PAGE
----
Phase V: 2019 – 2021


2021 Urban Generations: Public Space, Ageing Society and New Health Conditions

Current (urban) biographies are increasingly affected by a new need for (private, professional and leisure) mobility. Access to mobility (through cities, in cities, within urban housing markets, as regards public service provision, etc.) however is not equally shared across different generations and within intergenerational perspectives, across socio-economic divides within one age group. Whereas city inhabitants have been considered socio-historically as being exposed to an increased risk of health problems (due to physiological aspects like air pollution, psychological aspects like stress factors, but also socio-environmental criteria like poverty and living in marginalized areas with poor housing quality), the phenomenon of the ageing society is also accompanied by a new generation of ageing urban dwellers, who opt for an individualized and self-determined way of living as long as their health condition allows. The emphasis on social and technical innovations that help to improve that same health condition come thus under the focus of those generations that face processes of aging quite soon. But also, social fragmentation and isolation as well as phenomena of urban loniless are posing new challenges to urban researchers and to the spatial arts: How are urban policy makers envisioning new approaches to cater for the ageing society, for single-person households in all stages of life and which roles do public spaces play in order to facilitate easy access to urban mobility, housing markets, public space, and other public services? Read more.

2020 Urban Productivity: New Public Space, Youth Integration and Labour Market Access

In many cities of the global North, public spaces have been characterized as having lost their productive role while increasingly catering for the needs of the consumerist lifestyles. This finding is contrasted with empirical evidence (not only) from cities of the global South in which more and more parts of the young population have beend disintegrated and disconnected from the labour markets. According to UN Habitat “youth make up 25% of the global working age population, but account for 43.7% of the unemployed. This means that almost every other jobless person in the world is between the ages of 15 and 24.”(UN Habitat Online 2018). It is in these cities but also in European cities that public spaces are acquiring new productive roles to reorganize existing labour markets and to bring informalized economies and ways to make one’s living back into formalized sectors and patterns of public regulation. In Greece, Spain and Italy between 30-45% of young people are unemployed, whereas rates in Cyprus, Croatia, Portugal and France range between 20 and 30%. Sweden (16,9%) figures close to the European average (16,1%) whereas Austria (9,7%) scores slightly better (Statista Online 2018). Read more.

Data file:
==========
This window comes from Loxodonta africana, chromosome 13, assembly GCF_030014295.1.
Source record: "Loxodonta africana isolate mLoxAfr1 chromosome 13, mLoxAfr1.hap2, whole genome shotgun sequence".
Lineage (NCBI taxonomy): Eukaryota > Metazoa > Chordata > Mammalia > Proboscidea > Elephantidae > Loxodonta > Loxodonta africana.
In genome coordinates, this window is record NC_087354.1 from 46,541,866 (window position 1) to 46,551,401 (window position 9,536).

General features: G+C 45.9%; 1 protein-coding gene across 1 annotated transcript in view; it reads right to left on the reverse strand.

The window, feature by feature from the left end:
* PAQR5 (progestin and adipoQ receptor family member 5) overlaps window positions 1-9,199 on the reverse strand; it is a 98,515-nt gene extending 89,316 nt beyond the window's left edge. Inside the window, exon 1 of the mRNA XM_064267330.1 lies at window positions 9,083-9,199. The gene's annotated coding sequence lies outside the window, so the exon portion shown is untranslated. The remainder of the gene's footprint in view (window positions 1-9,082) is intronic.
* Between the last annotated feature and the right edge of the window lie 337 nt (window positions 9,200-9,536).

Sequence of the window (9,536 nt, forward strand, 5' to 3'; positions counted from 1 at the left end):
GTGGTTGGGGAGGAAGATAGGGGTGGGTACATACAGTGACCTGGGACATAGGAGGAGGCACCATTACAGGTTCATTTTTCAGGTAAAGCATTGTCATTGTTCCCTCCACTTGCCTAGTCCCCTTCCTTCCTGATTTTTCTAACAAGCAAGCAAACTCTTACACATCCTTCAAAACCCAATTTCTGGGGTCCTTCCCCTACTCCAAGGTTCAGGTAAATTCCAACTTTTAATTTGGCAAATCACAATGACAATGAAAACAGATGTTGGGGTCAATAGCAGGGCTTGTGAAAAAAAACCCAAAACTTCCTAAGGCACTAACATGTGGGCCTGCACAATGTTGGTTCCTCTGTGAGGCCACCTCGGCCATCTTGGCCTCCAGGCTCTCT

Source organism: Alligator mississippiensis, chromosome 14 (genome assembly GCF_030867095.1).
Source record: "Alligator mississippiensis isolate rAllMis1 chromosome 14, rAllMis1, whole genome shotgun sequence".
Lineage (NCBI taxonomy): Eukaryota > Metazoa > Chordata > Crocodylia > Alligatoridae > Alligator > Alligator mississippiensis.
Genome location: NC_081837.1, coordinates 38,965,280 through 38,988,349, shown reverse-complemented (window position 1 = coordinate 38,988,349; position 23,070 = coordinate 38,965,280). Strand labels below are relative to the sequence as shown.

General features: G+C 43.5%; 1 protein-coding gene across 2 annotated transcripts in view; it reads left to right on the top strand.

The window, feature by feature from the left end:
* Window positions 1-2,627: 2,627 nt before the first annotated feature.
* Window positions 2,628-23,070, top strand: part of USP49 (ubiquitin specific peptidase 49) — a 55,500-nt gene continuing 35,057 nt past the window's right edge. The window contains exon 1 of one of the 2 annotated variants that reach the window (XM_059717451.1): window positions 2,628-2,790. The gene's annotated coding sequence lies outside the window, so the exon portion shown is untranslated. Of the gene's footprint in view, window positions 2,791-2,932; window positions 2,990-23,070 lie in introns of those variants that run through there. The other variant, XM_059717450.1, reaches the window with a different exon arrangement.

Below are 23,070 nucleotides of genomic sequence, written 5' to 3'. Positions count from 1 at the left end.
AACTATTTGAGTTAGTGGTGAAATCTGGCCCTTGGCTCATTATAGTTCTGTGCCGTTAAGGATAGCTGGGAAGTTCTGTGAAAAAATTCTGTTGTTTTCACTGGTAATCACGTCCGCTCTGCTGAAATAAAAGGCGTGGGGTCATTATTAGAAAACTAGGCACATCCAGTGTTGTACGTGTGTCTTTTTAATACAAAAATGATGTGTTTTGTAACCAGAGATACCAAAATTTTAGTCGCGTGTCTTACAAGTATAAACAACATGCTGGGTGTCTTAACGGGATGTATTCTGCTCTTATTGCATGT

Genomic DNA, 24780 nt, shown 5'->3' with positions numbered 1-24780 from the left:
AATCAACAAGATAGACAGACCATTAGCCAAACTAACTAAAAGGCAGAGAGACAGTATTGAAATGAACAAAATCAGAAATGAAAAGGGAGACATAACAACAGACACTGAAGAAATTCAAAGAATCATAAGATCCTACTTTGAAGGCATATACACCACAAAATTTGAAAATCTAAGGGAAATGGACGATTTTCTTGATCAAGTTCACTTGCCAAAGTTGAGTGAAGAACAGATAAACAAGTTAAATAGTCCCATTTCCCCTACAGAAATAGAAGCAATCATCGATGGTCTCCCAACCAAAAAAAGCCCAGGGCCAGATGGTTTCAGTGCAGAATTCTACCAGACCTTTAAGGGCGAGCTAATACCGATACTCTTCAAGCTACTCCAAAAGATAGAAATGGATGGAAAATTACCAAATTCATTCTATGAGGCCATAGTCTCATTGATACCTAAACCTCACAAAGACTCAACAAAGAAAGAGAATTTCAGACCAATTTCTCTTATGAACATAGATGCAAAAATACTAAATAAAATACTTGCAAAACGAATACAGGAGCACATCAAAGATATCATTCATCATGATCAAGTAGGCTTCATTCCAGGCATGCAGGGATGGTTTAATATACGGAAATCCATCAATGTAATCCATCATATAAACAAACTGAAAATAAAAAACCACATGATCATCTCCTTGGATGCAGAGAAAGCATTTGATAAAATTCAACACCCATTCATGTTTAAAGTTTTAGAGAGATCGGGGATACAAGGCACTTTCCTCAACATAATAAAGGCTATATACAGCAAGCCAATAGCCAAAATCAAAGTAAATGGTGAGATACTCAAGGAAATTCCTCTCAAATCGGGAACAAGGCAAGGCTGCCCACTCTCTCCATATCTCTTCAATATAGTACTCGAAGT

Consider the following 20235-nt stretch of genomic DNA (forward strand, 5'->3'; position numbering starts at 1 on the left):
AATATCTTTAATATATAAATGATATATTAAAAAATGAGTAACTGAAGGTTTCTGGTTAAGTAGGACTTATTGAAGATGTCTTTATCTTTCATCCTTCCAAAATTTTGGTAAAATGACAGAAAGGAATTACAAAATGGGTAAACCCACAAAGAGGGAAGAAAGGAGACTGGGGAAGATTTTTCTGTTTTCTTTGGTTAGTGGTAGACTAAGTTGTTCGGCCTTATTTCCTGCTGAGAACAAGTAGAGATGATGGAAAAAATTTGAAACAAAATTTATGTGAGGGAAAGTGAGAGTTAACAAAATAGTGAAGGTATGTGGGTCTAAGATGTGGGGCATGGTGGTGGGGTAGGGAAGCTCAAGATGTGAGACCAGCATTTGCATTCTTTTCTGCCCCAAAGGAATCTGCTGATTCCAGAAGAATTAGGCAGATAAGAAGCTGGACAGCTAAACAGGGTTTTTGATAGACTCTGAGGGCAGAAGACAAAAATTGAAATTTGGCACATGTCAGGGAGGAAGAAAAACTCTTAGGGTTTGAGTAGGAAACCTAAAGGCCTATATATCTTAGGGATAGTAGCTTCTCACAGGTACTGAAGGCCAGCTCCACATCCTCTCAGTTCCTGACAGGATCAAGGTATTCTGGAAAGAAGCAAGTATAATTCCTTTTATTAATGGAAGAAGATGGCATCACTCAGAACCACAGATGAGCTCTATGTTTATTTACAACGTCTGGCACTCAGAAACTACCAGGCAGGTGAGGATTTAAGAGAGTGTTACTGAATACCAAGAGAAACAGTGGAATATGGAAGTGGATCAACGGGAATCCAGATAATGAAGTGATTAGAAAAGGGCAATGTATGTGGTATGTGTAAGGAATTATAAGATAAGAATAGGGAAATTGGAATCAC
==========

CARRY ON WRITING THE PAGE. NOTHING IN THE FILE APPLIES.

2019 Urban Citizenship: Public Space, Post-Migrational Perspectives and Civic Innovation

Debates on urban citizenship have been updated particularly in the fields of human geography and urban sociology in the past five years, identifying the need to revise notions of citizenship bound to the legal status of national identities with a particular emphasis on diversifying urban life. This debate has been empirically informed by a growing number of long-term city residents who lack access to the representative political systems, and thus cannot issue their political right to participate in the formal mechanisms of democracy in national states that are undergoing transitions towards becoming even more urbanized territories. Also, the set of methodological tools to research into the roles of public space in diversifying urban societies has been enriched by contributions from cultural theory, particularly cultural studies and sociology, that have rendered cities as key places for migration and migration as key driver of urbanization (also in a historic perspective). From this viewpoint, migration is not an add-on process to already existing cities (and homogeneous urban societies), but migration has been a key condition for cities coming into being, for the everchanging abililty of urban societies to constantly produce innovative ways of thinking and praxis on a densely populated terrain. From this perspective, cultural difference has historically been a key feature of cities and has widely contributed to the success of cities to become thriving places of emancipation. Read more.